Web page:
Updated: Feb 10
Eli told us stories; stories of how the Maya really built the pyramids, stories of what happened during the great caste wars, stories of magical beings in the forest, stories of what happens to people who don't respect the wild places. It was years ago when I first met him in a teeny-tiny pueblo in an area called the Zona Maya. Zona Maya is a stronghold for the Maya, a place that was never truly conquered by the Spanish, a place where they hold their own beliefs, their own government, and even their own time zone! We had gone looking for a Maya priest to give us a blessing before we went on an adventure and we found Eli. He was the understudy for the priest. He led us to the man who blessed us, but he himself was much more of a blessing! We spent two days listening to his fascinating tales! (read some of his stories here... The Secret of the Talking Tree , Moving Stones: An Modern Mystic and an Ancient Mystery, The Secret of the Maya Revealed )
Years passed and I really wanted to see if we could find Eli again. I wanted to hear more stories and go over the old ones so I could better recall the details. He was a wealth of information about the mysteries and wisdom of the modern Maya people! His village is small and I thought I remembered which house was his, so we headed south, past Tulum, past Muyil, out of the Riviera Maya, and into the wild lands of the Zona Maya!
We turned down a road with no cars and no buildings and drove through a jungly wilderness until we reached the outskirts of a tiny hamlet. I remember his house being green. A house that resembled his but was freshly painted bright yellow came into view. We stopped, knocked, called out (a traditional way of announcing your presence) but no-one was home. I wasn't sure it was the right house, so we hopped back in the car and continued on. The homes were spread far apart with jungle in between. Soon we saw another house, green in the back with some new construction in the front. We stopped, walked up the the open door, calling out, "Hola!" as they do in these parts to announce our arrival. A couple well fed dogs were sleeping on the porch. One had duct tape as a collar, but he looked happy and fat. I could see a younger girl in the kitchen and soon an older woman came out to greet us.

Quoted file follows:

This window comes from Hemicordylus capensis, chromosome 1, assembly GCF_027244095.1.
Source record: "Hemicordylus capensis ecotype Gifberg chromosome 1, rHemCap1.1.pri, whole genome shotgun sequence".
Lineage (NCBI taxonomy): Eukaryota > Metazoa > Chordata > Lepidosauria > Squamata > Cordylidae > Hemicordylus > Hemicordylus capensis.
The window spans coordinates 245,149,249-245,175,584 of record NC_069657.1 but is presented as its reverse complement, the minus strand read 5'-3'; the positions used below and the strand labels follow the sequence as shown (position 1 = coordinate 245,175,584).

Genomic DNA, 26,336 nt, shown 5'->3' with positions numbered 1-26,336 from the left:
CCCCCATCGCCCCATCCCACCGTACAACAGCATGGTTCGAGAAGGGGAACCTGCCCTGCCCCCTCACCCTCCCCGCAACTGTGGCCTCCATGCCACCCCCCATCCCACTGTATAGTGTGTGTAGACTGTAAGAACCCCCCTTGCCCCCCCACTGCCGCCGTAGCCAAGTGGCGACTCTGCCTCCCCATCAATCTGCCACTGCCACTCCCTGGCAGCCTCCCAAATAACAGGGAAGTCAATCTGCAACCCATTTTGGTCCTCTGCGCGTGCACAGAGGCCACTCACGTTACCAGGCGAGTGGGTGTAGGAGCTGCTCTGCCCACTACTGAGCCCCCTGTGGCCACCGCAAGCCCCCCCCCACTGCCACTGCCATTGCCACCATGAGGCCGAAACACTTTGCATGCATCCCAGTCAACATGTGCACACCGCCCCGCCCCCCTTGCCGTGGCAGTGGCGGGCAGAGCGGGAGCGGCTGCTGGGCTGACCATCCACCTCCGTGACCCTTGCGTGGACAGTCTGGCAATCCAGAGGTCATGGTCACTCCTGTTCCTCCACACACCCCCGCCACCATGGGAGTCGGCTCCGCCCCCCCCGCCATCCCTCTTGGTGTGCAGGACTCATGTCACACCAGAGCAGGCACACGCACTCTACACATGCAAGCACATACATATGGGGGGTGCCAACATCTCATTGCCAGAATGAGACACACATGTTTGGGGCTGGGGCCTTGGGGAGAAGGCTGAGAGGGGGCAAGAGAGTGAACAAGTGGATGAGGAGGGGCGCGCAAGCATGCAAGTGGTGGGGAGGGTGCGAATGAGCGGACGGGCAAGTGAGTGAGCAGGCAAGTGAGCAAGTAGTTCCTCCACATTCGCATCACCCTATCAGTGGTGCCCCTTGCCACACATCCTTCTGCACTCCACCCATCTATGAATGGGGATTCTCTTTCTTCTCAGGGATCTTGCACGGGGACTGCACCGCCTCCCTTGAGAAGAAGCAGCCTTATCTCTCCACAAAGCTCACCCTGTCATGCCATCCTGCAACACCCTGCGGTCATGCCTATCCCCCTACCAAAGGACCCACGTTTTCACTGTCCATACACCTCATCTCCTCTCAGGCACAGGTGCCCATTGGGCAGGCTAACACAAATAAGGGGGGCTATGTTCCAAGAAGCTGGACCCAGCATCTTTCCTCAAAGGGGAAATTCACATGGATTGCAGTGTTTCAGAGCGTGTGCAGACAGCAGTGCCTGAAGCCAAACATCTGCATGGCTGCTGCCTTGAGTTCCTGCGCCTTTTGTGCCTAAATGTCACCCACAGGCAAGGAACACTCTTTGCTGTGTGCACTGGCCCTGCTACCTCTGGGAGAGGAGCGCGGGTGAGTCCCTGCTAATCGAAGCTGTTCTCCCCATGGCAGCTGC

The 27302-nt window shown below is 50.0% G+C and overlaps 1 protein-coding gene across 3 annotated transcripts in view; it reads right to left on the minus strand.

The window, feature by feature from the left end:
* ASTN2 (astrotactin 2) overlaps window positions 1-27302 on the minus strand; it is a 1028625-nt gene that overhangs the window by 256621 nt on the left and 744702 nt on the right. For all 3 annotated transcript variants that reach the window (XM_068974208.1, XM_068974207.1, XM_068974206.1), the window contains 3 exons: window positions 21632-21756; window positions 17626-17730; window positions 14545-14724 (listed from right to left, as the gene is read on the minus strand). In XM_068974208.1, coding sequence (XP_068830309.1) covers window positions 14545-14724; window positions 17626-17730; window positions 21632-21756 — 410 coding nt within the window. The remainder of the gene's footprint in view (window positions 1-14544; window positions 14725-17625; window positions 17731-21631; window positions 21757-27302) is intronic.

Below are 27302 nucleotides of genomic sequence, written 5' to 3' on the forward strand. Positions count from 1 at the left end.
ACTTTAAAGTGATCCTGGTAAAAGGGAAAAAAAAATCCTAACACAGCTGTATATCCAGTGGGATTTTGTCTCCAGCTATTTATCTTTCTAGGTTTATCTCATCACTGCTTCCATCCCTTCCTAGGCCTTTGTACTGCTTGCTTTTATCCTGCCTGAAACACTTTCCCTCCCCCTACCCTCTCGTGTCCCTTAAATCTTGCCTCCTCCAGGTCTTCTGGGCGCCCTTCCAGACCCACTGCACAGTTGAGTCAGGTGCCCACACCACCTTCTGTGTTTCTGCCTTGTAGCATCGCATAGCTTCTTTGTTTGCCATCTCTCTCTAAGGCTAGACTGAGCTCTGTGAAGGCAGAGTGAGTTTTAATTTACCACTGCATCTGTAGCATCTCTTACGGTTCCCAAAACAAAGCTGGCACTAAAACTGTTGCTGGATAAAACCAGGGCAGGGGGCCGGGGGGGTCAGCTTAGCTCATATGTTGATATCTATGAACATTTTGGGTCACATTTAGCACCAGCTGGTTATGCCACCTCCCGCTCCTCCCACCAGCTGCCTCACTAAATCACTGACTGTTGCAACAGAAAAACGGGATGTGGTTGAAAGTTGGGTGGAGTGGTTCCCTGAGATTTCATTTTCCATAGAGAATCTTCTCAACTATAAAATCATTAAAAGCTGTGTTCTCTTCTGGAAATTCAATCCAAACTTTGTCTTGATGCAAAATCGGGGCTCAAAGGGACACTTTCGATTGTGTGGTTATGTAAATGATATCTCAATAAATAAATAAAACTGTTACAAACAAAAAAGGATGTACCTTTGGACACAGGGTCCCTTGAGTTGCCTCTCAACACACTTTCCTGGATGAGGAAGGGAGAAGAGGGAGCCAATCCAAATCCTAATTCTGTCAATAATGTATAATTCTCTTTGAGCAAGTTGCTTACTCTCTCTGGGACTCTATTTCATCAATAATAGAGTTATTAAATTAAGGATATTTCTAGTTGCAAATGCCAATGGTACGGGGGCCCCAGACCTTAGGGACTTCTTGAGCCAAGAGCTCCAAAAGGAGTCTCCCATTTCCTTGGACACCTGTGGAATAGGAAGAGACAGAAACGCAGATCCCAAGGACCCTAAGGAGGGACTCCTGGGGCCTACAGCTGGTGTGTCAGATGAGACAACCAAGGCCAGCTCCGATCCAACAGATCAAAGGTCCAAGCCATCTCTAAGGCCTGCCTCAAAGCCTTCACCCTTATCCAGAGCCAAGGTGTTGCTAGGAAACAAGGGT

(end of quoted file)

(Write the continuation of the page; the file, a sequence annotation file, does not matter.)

Yes! This was the home of Eli, the story teller, and this was his wife. He wasn't home, but she could take us to find him. She climbed in the car with us and we headed a bit more down the road until we came to the edge of a tiny town. The very first person we saw was Eli. He was hanging out, right next to the road, with a buddy. It was Sunday afternoon and they were enjoying the sun and a cold beer while waiting for the tamales to be ready for Sunday family dinner. Both he and his friend agreed to go back to the house. His friend rode a bike and Eli stopped at a house across the street and asked for a ride since our car was full.
A few minutes later we were chatting under a huge tree in the front year. Eli was telling me the tree was called Lluvia de Oro (gold rain!) because after it blossoms, the flowers fall like rain and cover the ground. He launched into stories of medicinal plants and how to use them, picking up things that lay at his feet and explaining what they were good for, how to prepare them, and how to administer their medicine.
His enthusiasm was tangible. "El monte esta vivo!" He said it two or three times. The wild places are alive! Imagine jungle fields where corn grows in small bunches and wild tamarind trees and small palms dot the landscape. Think of white flowers blooming on vines creeping over the grasses and swaths of golden blooms painting the greenery. Yes, of course I knew that the wild places were alive. Well, I thought I did.
"El monte esta vivo!" He exclaimed again and this time he explained that, like the air can be an elemental creature called an alux, (read about aluxes here: Surprising New Details About Aluxes) and can have consciousness and can act, so can the fields and stands of palms and pools of flowers! And then he told me something fantastical, mysterious, and surprising. The monte does not like people to explore it at night. A person should not venture into the wild place between the hours of 7pm and 7am. The monte would not like them there and would defend itself! Eli told me that if you go into the wild places at three o'clock in the morning, the monte will shoot arrows at you! It has power. It has thoughts and desires, and it can act!
I am not sure why the wild places don't want us to venture into them in the dark, but I have tremendous respect for the ways of the jungle and the traditions of the Maya people, and so I will not be venturing into the wilds at night. I do not want to be hit by an arrow shot by the monte itself!
I am sure you would agree!